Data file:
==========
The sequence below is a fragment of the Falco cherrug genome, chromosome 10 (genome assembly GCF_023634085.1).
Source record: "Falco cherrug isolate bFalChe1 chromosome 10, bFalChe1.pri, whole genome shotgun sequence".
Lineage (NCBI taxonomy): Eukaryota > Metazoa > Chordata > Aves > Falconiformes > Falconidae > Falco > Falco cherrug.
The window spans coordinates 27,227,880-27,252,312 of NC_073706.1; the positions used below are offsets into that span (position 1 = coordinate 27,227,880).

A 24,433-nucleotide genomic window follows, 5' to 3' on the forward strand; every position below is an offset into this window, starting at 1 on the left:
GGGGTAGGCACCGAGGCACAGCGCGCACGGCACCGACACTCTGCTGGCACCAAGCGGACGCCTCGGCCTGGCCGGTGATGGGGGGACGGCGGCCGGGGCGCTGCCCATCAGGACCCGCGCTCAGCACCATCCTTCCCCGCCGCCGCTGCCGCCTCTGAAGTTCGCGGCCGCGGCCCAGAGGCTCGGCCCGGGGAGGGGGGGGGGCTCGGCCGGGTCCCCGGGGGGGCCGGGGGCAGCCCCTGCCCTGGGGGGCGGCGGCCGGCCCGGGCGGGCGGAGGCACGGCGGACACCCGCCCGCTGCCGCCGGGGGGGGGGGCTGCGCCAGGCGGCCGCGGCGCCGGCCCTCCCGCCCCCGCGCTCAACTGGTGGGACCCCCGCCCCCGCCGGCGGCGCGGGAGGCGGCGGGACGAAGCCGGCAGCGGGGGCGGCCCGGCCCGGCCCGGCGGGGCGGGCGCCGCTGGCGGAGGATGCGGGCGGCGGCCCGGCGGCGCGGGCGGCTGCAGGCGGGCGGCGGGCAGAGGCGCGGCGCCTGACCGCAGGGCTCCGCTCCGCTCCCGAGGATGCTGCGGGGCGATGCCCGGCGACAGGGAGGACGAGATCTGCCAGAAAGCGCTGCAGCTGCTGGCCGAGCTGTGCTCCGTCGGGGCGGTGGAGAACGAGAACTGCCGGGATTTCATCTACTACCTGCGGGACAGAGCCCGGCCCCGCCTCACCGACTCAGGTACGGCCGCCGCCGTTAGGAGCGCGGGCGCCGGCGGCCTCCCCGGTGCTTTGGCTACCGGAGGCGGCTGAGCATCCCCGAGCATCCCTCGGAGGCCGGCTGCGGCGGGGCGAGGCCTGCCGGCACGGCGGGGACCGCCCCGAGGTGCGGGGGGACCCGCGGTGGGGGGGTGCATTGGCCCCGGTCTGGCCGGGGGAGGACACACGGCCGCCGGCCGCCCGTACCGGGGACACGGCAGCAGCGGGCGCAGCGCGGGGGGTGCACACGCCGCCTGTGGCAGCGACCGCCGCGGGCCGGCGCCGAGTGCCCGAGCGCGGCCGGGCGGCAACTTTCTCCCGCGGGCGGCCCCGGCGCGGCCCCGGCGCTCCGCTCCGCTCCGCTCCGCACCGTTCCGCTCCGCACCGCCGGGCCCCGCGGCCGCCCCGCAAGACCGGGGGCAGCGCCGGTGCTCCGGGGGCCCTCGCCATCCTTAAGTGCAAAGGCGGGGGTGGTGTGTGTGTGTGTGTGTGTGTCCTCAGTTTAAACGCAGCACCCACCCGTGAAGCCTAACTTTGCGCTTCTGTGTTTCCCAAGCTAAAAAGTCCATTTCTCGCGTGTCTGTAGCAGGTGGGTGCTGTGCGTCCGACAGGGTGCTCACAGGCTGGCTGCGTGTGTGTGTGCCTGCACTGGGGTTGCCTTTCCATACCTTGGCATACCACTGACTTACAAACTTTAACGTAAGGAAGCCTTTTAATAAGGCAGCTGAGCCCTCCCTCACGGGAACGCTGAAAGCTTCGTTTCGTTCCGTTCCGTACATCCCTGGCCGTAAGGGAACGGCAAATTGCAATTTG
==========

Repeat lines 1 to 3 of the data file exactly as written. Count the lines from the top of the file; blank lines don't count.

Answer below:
The sequence below is a fragment of the Falco cherrug genome, chromosome 10 (genome assembly GCF_023634085.1).
Source record: "Falco cherrug isolate bFalChe1 chromosome 10, bFalChe1.pri, whole genome shotgun sequence".
Lineage (NCBI taxonomy): Eukaryota > Metazoa > Chordata > Aves > Falconiformes > Falconidae > Falco > Falco cherrug.